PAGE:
19. 19. describe("suite name", function() { beforeEach(function () {//excute before each spec}) it("contains spec with an expectation", function() { expect(true).toBe(true); }); afterEach(function () {//excute after each spec}) }); we can run code before and after each spec in a suite block using the beforeEach and afterEach functions
  20. 20. // spy on the method setBar of foo object spyOn(foo, 'setBar'); it("contains spec with an expectation", function() { expect(foo.setBar).toHaveBeenCalled(); expect(foo.setBar).toHaveBeenCalledWith(32); }); }); jasmine use spies to track calls to a function with all it`s arguments. There are special matchers for interacting with spies. The toHaveBeenCalled and The toHaveBeenCalledWith
  21. 21. Test Driven Development in practice Testing AngularJS
  22. 22. $ bower install angular $ bower install angular-mocks We are going to develop a small Task Manger app. in the process we will learn how to unit test the building blocks of every AngularJS application: controllers, services, directives, events & http requests. First, let`s get some resources using bower
  23. 23. Controllers
  24. 24. // get the module that contain the controller beforeEach(module('todolist')); // inject the $controller and the rootScope beforeEach(inject(function ($rootScope, $controller) { // create a fresh new scope for the controller scope = $rootScope.$new(); // create a controller with this scope ctrl = $controller('TodoListController',{$scope: scope}); })); In order to test controllers we need to holds an instance of the controller, initialize a scope for it and testing our expectations against that scope.
  25. 25. services Services
  26. 26. // get the module that contain the service beforeEach(module('todolist')); // inject the $injector beforeEach(inject(function ($injector) { // use the $injector to get a hold on the service service = $injector.get(‘ServiceName’); })); In order to test services we need to use the $injector to get an instance of the service
  27. 27. Directive
  28. 28. // get the module that contain the service beforeEach(module('todolist')); // inject the $compile service and the $rootScope beforeEach(inject(function ($compile, $rootScope) { // use the $rootScope to create a scope for the directive scope = $rootScope; // create an angular element from a HTML string element = angular.element(‘<div my-directive ></div>’) // compile the element with the scope $compile(element)(scope) scope.$apply() })); In order to test a directive, we need to create an element that will host the directive and compile it with a scope. in our spec, we need trigger the digest.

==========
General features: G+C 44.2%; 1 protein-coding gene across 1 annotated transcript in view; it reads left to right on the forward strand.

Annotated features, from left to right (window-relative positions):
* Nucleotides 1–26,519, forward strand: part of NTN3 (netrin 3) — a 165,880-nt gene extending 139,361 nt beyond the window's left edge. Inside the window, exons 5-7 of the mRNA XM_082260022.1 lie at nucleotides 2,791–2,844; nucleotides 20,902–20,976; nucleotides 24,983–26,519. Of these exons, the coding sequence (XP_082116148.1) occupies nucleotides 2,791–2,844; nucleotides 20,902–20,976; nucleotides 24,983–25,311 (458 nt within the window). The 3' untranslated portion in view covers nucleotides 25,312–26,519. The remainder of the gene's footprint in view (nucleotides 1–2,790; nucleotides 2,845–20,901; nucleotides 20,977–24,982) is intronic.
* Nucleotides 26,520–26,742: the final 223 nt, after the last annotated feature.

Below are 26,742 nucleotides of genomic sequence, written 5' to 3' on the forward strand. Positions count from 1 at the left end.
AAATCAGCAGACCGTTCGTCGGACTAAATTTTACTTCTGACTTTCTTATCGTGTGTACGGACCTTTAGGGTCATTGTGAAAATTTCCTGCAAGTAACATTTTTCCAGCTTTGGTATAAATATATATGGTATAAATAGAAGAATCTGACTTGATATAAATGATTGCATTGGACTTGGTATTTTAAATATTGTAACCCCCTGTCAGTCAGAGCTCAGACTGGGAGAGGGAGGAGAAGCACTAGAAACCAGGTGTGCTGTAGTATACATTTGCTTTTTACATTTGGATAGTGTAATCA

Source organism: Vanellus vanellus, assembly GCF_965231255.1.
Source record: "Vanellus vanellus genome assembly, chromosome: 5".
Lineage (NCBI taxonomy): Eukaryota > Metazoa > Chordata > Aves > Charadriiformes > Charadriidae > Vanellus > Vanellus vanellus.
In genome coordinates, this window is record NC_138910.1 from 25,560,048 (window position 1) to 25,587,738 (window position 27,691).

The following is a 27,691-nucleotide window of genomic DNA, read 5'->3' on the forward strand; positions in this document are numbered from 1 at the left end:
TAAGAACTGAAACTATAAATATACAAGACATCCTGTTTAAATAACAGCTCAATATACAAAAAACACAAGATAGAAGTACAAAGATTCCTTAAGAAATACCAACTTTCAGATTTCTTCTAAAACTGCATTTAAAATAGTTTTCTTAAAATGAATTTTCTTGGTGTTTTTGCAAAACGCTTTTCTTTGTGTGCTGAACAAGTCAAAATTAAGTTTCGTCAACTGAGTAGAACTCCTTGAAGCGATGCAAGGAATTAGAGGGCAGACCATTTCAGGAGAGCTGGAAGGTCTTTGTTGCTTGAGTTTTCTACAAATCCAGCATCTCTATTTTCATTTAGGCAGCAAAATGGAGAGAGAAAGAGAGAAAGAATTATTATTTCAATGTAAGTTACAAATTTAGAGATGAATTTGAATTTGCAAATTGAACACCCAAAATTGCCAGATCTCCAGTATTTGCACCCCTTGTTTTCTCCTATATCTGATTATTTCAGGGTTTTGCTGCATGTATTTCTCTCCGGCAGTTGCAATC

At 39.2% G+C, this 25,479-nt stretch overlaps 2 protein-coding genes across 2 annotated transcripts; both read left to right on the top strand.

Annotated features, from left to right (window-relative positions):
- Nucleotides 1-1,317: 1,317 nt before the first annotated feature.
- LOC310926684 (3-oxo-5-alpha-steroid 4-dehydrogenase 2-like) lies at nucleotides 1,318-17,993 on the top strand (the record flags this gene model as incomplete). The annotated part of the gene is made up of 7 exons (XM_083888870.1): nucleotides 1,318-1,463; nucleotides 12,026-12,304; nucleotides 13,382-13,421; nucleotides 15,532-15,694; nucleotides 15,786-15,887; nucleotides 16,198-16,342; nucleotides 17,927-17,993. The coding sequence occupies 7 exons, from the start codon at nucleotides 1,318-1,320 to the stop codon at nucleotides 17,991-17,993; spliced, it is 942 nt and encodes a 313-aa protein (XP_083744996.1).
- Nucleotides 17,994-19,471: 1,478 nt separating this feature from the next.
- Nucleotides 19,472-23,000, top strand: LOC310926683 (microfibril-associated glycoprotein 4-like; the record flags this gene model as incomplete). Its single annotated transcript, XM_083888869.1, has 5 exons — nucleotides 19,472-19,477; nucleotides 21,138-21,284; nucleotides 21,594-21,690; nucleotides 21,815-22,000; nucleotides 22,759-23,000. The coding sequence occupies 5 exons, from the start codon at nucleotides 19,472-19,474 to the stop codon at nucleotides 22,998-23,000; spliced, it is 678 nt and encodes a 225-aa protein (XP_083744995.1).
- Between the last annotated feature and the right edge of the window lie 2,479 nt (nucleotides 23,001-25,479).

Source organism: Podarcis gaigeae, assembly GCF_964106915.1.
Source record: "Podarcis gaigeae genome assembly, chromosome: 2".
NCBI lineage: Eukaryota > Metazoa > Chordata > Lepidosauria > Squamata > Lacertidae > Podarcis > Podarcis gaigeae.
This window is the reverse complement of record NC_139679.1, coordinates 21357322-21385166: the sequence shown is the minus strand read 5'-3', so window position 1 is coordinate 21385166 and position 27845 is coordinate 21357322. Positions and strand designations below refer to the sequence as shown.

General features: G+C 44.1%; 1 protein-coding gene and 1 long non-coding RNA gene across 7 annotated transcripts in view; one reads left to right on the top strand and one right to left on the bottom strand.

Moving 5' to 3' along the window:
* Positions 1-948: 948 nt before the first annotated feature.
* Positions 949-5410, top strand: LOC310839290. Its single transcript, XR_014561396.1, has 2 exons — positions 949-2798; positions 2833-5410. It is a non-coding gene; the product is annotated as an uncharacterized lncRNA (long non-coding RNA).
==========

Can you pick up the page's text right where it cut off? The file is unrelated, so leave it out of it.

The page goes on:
29. 29. http requests
  30. 30. // inject the $httpBackend service and the $rootScope beforeEach(inject(function ($httpBackend) { // use the $rootScope to create a scope for the directive httpBackend = $httpBackend; it("somting that make a request", function() { // expect a request httpBackend.expectGET(‘api’).respond(200); // code that make a request httpBackend.flush(); // do`nt forget to flush.. }); })); the $httpBackend is a fake HTTP Back-end implementaion. in the most basic use we can verify that a request is made & stub responses
  31. 31. Productive Tips Making testing even more easier
  32. 32. When the number of test suites and specs grows larger, the overall test speed is affected. jasmine include some usfull syntax to control it. // run this usite ddescribe() // run this spec iit() // run this spec xit() webstorm users can install the ddescriber for jasmine
  33. 33. in webstorm the run panel enable us some more featuers like: Set Auto Test Delay Time Export Test Results Filter and sort Run / Debug Configuration live templates
  34. 34. Thank You! Download the reference project at: contact me at: or